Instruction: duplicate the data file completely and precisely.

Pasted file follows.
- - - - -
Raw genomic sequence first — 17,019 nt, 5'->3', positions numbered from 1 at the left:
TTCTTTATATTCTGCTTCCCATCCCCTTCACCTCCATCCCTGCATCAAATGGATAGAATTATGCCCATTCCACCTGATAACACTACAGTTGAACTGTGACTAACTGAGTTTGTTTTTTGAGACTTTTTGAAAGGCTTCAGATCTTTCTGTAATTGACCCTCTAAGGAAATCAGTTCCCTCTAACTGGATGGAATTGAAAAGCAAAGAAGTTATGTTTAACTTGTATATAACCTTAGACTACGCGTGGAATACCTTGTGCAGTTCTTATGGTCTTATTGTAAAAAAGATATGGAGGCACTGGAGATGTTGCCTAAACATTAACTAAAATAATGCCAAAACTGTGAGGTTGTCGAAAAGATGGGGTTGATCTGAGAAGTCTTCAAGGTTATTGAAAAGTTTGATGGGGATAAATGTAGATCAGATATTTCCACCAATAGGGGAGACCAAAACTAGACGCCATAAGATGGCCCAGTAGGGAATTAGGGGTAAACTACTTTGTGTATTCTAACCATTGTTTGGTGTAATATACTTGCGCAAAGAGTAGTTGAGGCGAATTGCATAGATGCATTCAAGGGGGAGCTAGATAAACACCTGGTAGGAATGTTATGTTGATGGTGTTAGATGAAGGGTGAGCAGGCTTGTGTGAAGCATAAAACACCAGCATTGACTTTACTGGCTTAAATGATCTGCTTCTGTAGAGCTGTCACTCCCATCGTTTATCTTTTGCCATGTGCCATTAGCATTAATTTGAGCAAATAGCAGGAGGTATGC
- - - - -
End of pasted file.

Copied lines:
Raw genomic sequence first — 17,019 nt, 5'->3', positions numbered from 1 at the left:
TTCTTTATATTCTGCTTCCCATCCCCTTCACCTCCATCCCTGCATCAAATGGATAGAATTATGCCCATTCCACCTGATAACACTACAGTTGAACTGTGACTAACTGAGTTTGTTTTTTGAGACTTTTTGAAAGGCTTCAGATCTTTCTGTAATTGACCCTCTAAGGAAATCAGTTCCCTCTAACTGGATGGAATTGAAAAGCAAAGAAGTTATGTTTAACTTGTATATAACCTTAGACTACGCGTGGAATACCTTGTGCAGTTCTTATGGTCTTATTGTAAAAAAGATATGGAGGCACTGGAGATGTTGCCTAAACATTAACTAAAATAATGCCAAAACTGTGAGGTTGTCGAAAAGATGGGGTTGATCTGAGAAGTCTTCAAGGTTATTGAAAAGTTTGATGGGGATAAATGTAGATCAGATATTTCCACCAATAGGGGAGACCAAAACTAGACGCCATAAGATGGCCCAGTAGGGAATTAGGGGTAAACTACTTTGTGTATTCTAACCATTGTTTGGTGTAATATACTTGCGCAAAGAGTAGTTGAGGCGAATTGCATAGATGCATTCAAGGGGGAGCTAGATAAACACCTGGTAGGAATGTTATGTTGATGGTGTTAGATGAAGGGTGAGCAGGCTTGTGTGAAGCATAAAACACCAGCATTGACTTTACTGGCTTAAATGATCTGCTTCTGTAGAGCTGTCACTCCCATCGTTTATCTTTTGCCATGTGCCATTAGCATTAATTTGAGCAAATAGCAGGAGGTATGC